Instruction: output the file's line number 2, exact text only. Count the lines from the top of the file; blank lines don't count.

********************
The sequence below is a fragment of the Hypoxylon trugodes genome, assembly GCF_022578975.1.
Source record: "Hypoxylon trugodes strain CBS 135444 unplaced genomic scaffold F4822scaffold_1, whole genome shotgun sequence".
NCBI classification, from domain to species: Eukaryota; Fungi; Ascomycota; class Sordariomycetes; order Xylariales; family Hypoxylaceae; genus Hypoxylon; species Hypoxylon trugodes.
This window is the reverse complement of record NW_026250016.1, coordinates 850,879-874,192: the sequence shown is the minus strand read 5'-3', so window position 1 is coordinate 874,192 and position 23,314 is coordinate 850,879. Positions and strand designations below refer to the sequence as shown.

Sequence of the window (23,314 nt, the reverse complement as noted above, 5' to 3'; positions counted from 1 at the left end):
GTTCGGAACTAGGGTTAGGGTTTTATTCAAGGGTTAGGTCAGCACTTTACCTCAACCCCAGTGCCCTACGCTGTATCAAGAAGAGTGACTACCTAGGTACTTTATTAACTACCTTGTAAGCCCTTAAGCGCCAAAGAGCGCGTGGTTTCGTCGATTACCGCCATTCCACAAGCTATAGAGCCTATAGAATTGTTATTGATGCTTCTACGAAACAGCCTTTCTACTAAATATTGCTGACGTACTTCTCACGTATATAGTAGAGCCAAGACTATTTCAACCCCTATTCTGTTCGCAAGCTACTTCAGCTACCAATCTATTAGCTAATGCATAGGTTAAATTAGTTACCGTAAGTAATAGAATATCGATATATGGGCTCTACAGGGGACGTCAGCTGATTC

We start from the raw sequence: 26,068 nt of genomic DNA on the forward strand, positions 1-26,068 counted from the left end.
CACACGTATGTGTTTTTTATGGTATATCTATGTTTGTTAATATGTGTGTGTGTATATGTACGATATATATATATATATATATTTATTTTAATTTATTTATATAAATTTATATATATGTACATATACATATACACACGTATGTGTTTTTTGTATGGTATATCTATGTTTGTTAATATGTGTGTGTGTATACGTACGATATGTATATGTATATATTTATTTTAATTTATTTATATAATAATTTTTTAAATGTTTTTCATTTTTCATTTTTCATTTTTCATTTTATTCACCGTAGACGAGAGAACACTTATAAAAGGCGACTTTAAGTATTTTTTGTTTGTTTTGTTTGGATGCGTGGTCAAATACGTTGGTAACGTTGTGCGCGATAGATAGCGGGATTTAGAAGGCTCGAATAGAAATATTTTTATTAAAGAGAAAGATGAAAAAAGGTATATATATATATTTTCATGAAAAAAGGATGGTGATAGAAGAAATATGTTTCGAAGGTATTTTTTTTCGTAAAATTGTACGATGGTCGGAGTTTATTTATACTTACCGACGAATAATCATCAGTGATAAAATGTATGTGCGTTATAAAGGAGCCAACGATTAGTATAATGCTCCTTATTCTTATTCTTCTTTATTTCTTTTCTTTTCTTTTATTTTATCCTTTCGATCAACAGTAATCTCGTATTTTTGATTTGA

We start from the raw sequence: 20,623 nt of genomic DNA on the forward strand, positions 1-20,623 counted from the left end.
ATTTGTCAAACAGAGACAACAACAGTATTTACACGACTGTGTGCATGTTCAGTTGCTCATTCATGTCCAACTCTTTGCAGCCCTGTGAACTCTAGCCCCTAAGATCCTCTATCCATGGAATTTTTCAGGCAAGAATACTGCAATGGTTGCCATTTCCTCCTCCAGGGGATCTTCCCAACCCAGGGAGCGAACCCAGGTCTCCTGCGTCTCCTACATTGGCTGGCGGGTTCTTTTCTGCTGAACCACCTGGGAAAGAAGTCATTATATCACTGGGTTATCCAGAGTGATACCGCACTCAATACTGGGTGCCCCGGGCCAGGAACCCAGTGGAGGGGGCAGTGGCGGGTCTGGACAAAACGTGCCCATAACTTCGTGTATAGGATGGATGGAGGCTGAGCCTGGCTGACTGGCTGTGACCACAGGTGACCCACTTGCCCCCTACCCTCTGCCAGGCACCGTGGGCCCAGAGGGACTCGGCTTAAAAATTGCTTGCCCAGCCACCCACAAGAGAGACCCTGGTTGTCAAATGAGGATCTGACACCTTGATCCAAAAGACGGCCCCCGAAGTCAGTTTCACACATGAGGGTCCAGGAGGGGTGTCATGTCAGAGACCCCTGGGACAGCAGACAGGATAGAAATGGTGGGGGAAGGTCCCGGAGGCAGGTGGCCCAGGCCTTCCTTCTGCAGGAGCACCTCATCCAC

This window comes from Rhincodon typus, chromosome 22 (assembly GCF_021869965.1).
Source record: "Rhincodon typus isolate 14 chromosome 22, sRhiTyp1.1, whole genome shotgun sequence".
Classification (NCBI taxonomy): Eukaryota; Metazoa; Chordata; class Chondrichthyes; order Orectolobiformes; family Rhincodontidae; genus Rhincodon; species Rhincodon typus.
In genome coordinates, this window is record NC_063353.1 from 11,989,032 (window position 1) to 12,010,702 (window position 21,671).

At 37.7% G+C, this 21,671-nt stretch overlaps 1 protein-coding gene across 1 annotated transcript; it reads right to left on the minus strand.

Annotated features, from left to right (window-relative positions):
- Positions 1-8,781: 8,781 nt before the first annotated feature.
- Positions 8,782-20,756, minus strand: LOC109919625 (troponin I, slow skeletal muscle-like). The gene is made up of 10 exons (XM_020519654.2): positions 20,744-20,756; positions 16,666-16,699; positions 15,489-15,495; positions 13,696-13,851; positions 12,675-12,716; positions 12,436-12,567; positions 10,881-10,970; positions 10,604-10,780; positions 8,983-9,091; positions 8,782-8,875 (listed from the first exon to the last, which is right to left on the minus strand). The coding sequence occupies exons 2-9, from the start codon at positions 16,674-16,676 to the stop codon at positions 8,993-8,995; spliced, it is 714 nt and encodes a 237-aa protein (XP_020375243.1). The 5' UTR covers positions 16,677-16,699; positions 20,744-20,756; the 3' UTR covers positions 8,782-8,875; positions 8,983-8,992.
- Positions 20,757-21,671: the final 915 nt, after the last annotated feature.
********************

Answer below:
Source record: "Hypoxylon trugodes strain CBS 135444 unplaced genomic scaffold F4822scaffold_1, whole genome shotgun sequence".